Projects Course 2017

Fairyland: sensory bio-ecosystem for air pollution

We focus on the harmful substances in the air. Today the air pollution has become one of the most serious environmental risks. Young children are especially vulnerable, 570,000 deaths in children under five linked to indoor and outdoor air pollution every year. In fact, children can minimise the harmful effects of air pollution with awareness of them.

By using some specific living things, we can build an ecosystem to detect the air pollution. Children don’t need to acquire the air quality information from the Internet. As a new communication channel, the ecosystem conveys the information from the air to the children. When it detect the harmful substance in the air, the number of plants and insects will decrease. Then children need to decode and understand the message before returning the feedback. The storytelling will help children understand the information and make the healthy decision, although they even don’t know it is a healthy decision.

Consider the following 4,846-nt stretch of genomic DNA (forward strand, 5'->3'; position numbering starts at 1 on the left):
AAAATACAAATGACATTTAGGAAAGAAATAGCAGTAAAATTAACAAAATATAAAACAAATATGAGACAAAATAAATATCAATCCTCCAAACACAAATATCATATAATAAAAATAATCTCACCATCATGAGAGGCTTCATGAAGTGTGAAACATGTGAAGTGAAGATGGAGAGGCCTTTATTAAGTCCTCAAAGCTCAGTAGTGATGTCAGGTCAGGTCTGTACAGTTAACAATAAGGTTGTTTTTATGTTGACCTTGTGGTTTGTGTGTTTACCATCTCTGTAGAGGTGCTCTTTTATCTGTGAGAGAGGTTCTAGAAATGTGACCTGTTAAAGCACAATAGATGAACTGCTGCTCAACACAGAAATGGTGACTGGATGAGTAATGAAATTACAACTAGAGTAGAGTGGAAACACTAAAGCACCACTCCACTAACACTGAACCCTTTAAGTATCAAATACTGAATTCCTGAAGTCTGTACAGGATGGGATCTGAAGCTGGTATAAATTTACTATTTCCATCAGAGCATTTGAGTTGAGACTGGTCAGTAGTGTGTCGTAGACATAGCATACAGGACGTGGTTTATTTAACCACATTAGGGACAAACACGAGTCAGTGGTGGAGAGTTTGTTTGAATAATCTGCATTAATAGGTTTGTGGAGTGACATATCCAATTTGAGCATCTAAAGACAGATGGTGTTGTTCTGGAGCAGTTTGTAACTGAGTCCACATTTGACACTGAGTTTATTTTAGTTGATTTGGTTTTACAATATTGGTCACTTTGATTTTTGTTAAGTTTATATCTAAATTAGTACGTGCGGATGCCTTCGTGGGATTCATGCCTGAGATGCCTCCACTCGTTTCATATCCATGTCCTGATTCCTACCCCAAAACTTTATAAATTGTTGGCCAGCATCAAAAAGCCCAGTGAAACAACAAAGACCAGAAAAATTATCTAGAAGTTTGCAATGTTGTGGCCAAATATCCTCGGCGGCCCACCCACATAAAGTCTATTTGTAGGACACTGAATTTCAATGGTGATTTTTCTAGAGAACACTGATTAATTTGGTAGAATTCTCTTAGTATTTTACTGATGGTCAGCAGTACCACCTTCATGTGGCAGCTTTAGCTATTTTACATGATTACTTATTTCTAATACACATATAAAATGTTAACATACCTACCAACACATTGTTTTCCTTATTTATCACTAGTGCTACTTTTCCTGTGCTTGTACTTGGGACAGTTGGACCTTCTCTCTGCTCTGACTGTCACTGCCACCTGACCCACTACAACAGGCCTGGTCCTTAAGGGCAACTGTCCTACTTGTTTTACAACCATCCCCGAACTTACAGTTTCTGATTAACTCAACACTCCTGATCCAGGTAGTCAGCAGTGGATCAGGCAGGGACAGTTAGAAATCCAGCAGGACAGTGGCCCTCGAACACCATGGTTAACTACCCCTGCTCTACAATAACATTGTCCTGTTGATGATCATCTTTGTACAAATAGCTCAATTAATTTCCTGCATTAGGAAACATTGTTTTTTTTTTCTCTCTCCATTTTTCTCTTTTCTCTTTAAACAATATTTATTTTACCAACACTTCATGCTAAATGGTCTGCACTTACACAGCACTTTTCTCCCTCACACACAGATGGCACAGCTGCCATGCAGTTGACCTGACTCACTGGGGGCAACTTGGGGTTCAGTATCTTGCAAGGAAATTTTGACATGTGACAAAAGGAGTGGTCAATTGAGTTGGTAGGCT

The project is built to be modular, so it could always be possible to remove a species of it appeared not to be appropriate, and to replace it with another one. So far, six species or group of species with distinct functions are involved in this ecosystem, which are Dwarf rice,
Lotus corniculatus, duckweed, red bloom algae, insects, and decomposer. The working principle is shown in figure 1.

When the rice is exposed to the ozone, it will release an allelochemical which will kill the surrounding plants, but only the Lotus will be killed since there is a physical separation with all of them except the lotus. The duckweed and the red algae bloom are aquatic plants. The colour of the red algae blooms is very noticeably. When the duckweed receives the sulphur dioxide, it will release acid which will kill the algae. The third chemical we choose is toluene. When the insect is exposed to the toluene, it will trigger cannibalism, and the bugs will eat the other members of their species.

To ensure its viability, it requires four principal components: Carbon will be provided under the form of atmospheric carbon dioxide and will be assimilated by the plant photosynthesis. Nitrogen is in the form of atmospheric nitrogen and will be assimilated by the symbiosis
between Lotus and Rhizobium. Oxygen and hydrogen can be provided either by watering the ecosystem or by atmospheric oxygen. Plants will provide food to the insects. The decomposers will decompose all the dead matter. In that case, the amount of each species
is dynamic but maintain a relatively constant value (figure 2).